Saule Akhmetkaliyeva


  • Head of UK-Russia collaboration & APECS council, 2020 – 2021
  • Head of UK-Russia collaboration, 2018 – 2020



I earned a BSc in Petroleum Engineering from Kazakh National Technical University in 2010. For my undergrad thesis I conducted research on new methods of matrix acidizing of carbonate formations in western Kazakhstan. After graduation, I worked at Schlumberger in Bergen, Norway as a wireline field engineer providing services to oilfield production companies worldwide. In 2014, I earned a MSc in Environmental Science from Texas A&M University-Corpus Christi. During my MSc studies, I conducted research on advanced sedimentary analysis of sediments from Marmara Lake, Turkey. In 2015, I started working as a research fellow at Eurasian Research Institute in Kazakhstan, where I conducted research on environmental issues in Kazakhstan and Central Asia. In particular, my research area was water management in Central Asia (Economics and Politics of Energy in Central Asia and Caucasus, 2016), issues of climate change in Central Asia (Conference Materials: For “Actual Problems of Ecology in the XXI century”, 2015), environmental catastrophe of the Aral Sea (UCIR 2017: VIII. Uludag Congress on International Relations, Bursa, 2016), and potential of renewable energy resources in Kazakhstan (International Research Conference on Sustainable Energy, Engineering, Materials and Environment, Newcastle upon Tyne, 2017). I was also responsible for preparation of weekly e-bulletins and edition of material due to publication, and carried out the role of technical editor of the monthly “Asya Avrupa” magazine.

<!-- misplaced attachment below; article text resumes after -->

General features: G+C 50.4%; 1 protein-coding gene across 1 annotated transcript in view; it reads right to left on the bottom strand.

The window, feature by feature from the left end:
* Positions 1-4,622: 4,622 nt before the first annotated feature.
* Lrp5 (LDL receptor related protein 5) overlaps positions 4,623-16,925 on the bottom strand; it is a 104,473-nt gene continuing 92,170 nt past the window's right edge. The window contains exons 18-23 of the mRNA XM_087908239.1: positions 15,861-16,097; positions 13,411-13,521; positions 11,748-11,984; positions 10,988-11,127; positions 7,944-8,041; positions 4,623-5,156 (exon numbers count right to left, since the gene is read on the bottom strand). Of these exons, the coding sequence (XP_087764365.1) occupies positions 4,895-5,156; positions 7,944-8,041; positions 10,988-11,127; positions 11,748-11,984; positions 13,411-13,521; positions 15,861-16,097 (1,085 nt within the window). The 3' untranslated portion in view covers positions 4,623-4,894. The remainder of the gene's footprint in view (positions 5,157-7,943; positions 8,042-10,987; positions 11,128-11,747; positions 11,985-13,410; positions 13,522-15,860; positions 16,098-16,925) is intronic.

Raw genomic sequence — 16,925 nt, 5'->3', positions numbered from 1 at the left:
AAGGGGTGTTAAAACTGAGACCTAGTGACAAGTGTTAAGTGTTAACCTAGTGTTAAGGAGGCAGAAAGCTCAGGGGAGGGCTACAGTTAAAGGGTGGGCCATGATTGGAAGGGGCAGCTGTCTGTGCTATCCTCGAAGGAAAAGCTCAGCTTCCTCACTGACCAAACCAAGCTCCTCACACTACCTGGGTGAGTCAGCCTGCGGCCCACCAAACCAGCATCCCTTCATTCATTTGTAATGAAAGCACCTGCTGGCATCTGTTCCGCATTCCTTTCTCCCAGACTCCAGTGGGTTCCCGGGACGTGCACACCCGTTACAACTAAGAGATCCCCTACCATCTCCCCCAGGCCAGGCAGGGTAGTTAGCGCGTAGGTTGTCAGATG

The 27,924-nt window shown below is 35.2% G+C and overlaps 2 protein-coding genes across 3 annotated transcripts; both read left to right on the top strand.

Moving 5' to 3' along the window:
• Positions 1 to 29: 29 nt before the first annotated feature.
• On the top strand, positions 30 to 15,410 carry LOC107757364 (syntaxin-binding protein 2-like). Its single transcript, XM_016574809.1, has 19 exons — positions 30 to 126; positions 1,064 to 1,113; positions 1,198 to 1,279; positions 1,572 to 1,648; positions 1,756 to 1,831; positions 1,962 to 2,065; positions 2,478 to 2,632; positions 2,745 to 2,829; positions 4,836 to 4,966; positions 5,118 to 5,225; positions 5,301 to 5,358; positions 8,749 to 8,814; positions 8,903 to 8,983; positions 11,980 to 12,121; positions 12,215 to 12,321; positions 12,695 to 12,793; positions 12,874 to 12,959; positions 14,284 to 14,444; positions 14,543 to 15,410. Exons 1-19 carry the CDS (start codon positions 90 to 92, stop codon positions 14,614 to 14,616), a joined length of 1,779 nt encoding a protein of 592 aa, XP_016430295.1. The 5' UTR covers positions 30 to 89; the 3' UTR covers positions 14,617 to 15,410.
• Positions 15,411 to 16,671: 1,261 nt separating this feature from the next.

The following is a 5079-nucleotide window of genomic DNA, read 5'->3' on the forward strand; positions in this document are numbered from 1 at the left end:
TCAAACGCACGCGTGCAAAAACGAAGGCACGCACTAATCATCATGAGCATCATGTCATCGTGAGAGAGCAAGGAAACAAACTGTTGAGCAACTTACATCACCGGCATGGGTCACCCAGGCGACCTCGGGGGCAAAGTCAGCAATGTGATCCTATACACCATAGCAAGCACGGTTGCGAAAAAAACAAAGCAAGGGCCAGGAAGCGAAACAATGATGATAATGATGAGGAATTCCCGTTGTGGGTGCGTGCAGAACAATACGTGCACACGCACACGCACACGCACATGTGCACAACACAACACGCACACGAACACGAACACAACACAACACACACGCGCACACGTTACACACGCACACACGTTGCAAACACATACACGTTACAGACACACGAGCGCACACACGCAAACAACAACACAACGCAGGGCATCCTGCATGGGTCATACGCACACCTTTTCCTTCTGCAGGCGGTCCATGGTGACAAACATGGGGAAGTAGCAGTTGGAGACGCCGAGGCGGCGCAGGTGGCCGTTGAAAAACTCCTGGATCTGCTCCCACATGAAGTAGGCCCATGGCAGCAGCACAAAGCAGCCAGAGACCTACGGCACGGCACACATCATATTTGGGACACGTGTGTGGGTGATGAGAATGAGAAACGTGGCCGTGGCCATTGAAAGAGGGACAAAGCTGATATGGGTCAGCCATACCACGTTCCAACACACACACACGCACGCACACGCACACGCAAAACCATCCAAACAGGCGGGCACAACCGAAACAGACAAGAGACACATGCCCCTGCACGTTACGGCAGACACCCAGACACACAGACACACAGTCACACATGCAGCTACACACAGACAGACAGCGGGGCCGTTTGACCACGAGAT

Currently, I am conducting a PhD research on the 21st century global glacier recession across the Arctic region at Manchester Metropolitan University which is funded by MMU Vice Chancellor’s PhD studentship. My PhD project aims to elucidate the role of glacial organic carbon as a carbon source in the dynamic Arctic region by comparing carbon transportation in two contrasting glacial systems. The primary fieldwork site of my PhD project is the Öræfajökull icecap, Iceland. A further site at Tarfala research station, Sweden was identified as a contrasting glacial system, and a successful EU INTERACT grant was submitted in October 2017 (funding awarded 4,250 EUR) to fund a summer 2018 research campaign in Tarfala. Since starting a PhD, I have participated in the following outreach activities, workshops and conferences: UnEarthed exhibition (Edinburgh, November 2017), research and cooperation in the Russian Arctic (Cambridge, December 2017), UK-Russia Arctic Research ECR collaborations workshops (Moscow and Cambridge, March 2018), British Organic Geochemistry Society conference (Bristol, July 2018), and recently became a UK-Russia representative of the UK polar network.